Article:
Slicing Pennsylvania’s Finances, Part 1

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This brief is the first in a series giving an overview of Pennsylvania’s fiscal affairs. Part 1 reviews the government’s operating budget from the expense side. Subsequent articles will cover revenue, debt, the capital budget and special entities.            

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Pennsylvania state spending is concentrated in a few large areas and the largest areas are also the ones growing unsustainably fast. Easy reforms can help, but policymakers must scrutinize the real cost drivers if they want to bring total spending under control.

Graph: Half of State Spending Goes to Eds and Meds

The operating budget for the year ending June 30, 2020 specifies expenditure of about $40 billion.[1] Because 2/3rds of that money flows through just two departments, Education and Human Services, it is helpful to group line items by purpose instead of department. The first graph (above) shows that half of all state monies are spent in just two areas: K-12 education and Medicaid. About 12% of state monies go to welfare programs.

Spending is also highly concentrated among individual line items.[2] The second graph (below) shows that just seven items line make up half the budget. The single largest item, Basic Education, is nearly $7 billion and takes up 17% of the budget by itself. It is more than twice the size of School Employee Retirement, the next largest line item. The only item in the top seven not related to K-12 or social programs is the prison system, at $2 billion ($44,000 per inmate).

Graph: The Un-Magnificent Seven

The rank order of spending priorities is unlikely to change soon, but what can and must change is the rate of spending growth. One estimate of the sustainable growth rate is inflation plus the growth of the population.  So long as spending grows slower than those economic indicators, the government burden on the economy generally isn’t increasing. Under a smoothed average version of this formula the sustainable rate of spending growth over the past five years was 1.5% per year, which would have allowed about $2.7 billion of total new spending. The actual rate of spending growth was 2.3% per year for a total $4.3 billion of new spending.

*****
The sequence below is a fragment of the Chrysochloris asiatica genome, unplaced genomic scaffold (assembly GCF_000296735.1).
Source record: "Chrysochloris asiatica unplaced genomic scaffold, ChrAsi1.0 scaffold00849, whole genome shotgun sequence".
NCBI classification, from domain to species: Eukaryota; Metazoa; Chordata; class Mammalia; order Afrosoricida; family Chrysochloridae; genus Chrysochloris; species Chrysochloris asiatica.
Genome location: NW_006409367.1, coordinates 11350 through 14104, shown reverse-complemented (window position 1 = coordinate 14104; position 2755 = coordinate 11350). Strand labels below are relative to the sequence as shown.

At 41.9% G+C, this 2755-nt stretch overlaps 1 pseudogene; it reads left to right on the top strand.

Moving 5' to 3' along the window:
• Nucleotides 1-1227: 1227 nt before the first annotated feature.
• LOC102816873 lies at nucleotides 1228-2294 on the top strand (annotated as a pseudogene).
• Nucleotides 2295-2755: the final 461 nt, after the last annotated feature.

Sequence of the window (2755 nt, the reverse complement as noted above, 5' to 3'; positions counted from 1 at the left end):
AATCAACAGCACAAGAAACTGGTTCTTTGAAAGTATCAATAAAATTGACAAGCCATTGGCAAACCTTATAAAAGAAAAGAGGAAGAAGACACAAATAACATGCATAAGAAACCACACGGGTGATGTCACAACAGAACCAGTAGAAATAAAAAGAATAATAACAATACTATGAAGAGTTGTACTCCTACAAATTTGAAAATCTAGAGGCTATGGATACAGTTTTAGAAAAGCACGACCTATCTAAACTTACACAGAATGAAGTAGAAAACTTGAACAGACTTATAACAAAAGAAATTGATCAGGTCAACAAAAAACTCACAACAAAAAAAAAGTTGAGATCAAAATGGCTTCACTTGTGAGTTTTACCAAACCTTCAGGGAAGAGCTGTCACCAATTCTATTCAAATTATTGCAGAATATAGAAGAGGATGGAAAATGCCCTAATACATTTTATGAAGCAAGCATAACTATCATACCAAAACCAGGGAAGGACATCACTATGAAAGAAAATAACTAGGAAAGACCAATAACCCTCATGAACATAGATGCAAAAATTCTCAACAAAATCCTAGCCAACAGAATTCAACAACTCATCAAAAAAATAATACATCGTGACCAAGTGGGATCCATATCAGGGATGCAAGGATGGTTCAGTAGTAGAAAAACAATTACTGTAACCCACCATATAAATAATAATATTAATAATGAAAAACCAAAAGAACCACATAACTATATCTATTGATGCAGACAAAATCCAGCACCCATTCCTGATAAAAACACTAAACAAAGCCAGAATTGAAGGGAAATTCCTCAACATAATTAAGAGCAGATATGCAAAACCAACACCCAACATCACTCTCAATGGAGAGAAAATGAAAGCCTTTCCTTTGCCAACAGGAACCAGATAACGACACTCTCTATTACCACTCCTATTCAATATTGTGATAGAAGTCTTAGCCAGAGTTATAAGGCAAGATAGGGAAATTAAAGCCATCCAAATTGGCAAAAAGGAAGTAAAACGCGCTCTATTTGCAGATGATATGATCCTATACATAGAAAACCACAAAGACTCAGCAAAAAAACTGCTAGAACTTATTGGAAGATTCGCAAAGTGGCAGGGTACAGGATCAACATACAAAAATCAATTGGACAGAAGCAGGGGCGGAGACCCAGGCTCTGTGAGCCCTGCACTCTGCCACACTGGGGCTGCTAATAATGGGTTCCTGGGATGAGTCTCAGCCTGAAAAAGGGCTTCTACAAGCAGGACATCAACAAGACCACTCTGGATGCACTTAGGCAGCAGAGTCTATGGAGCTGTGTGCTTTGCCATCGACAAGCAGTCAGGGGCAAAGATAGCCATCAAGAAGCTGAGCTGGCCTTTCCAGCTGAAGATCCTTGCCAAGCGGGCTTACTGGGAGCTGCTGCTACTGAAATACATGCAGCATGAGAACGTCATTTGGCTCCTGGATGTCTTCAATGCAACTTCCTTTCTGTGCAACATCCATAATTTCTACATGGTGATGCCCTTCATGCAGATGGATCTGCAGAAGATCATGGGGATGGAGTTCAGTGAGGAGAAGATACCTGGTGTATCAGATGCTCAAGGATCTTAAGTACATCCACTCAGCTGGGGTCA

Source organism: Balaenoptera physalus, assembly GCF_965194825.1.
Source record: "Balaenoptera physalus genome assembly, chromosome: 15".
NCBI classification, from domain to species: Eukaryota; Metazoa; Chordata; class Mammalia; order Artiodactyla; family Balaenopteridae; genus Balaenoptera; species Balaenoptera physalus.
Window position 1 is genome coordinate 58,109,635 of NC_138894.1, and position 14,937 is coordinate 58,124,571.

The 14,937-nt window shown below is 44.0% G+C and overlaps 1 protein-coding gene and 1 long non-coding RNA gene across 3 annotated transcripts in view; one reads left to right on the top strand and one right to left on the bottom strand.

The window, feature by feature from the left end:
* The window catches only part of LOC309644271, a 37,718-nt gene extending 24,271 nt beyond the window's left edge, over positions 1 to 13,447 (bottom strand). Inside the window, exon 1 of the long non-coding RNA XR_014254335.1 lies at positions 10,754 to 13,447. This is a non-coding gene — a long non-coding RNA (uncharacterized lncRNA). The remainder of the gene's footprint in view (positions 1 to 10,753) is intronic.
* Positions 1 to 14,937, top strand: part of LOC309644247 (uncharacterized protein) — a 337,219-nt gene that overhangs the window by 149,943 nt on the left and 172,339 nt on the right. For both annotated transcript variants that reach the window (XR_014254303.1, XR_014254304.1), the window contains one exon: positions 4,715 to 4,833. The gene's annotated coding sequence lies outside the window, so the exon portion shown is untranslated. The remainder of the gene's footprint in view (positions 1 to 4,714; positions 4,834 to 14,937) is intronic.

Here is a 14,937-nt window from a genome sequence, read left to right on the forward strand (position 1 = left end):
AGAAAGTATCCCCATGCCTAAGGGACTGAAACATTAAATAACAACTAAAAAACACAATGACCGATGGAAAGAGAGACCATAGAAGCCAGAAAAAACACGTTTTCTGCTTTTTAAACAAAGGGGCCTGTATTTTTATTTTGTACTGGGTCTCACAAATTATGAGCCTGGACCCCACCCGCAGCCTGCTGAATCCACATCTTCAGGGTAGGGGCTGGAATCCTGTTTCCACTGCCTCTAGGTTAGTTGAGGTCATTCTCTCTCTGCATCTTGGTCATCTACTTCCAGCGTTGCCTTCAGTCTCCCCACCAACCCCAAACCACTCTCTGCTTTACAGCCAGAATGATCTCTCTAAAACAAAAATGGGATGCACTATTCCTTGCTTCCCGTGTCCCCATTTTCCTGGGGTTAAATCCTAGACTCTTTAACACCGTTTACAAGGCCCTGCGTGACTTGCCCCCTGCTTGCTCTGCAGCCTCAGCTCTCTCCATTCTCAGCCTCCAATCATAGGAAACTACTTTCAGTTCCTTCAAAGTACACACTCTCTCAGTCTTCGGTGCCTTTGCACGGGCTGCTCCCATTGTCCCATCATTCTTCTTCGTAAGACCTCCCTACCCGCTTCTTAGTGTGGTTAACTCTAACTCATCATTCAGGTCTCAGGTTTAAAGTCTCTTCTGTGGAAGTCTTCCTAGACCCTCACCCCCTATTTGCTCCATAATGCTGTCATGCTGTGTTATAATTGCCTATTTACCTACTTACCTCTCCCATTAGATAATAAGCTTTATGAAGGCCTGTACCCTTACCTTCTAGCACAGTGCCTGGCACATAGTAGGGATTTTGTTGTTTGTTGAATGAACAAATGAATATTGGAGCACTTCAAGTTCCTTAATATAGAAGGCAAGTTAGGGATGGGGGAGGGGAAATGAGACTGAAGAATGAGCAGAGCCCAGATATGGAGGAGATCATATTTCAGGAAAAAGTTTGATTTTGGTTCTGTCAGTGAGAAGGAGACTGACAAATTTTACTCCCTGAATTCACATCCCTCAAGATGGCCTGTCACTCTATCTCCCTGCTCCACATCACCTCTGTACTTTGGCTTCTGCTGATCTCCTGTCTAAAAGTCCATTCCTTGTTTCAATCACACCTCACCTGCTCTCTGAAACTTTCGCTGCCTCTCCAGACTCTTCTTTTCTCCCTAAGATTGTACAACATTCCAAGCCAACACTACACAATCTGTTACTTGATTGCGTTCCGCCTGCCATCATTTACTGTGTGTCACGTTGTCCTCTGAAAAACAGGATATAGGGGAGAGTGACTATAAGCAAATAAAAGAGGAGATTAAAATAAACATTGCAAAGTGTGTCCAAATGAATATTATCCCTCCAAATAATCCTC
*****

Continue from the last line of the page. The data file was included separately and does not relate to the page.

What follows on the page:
Graph: Big Things are Growing Fastest

The growth of the largest spending areas is driving the unsustainable growth rate overall. K-12 and Medicaid have been growing at twice the sustainable rate. The combined category for law enforcement and corrections is not far behind. These areas accounted for more new spending over the past five years than everything else combined. The Taxpayer Protection Act (HB 1316, SB 116), proposes to cap the growth of the overall budget and would go a long way toward establishing fiscal sustainability. However, these large programs must still be addressed individually. If not, a crowding out effect whereby they expand their share of the budget and gobble up all available revenue will continue.

There are some targeted reform opportunities outside of the large programs:

  • Transparency and proper procedure with respect to earmarks would improve public trust and accountability. Earmarking is the practice of directing funds to named non-government entities such as favored hospitals or universities. This should be done using individual, clearly worded appropriation bills, one for each recipient. Current practice is to load all the earmarks into the annual fiscal code bill and use deliberately obscure language to hide where the money is going.
  • Ending corporate welfare (public assistance payments to private business) would save hundreds of millions every year. The 2019-2020 budget specifies $729 million in handouts including $233 million for horse racing subsidies. 

Earmark and corporate welfare reforms would be popular with voters. Overall spending growth won’t change, however, until policymakers decide to scrutinize and reform the major cost drivers. This will be less popular but it is far more important. Lawmakers must start defining the success of the education, welfare and corrections systems in terms of results rather than dollars spent. Only through such a major rethink can the commonwealth be made financially sustainable in the long term.


[1] This analysis includes state spending from all major funds, not just the General Fund. All legislative appropriations are captured as well as several large executive appropriation items including $171 million of elderly assistance and transport funding from the Lottery Fund and $620 million of property tax relief payments. At $40 billion in tracked spending, our analysis covers more than just the $34bn general fund but falls short of the estimated $85 billion spent by all government entities. The difference is mostly restricted spending items (expenditure of dedicated fishing license fees on fishing resources, for example). Augmentations are not considered. Capital expenditures are not considered.  Non-government state enterprises like the Turnpike are not considered. Federal monies are not considered.

[2] There are about 1,200 legislatively appropriated line items, and many more line items that are automatic or restricted spending. The 55 largest line items capture 73% of all tracked spending.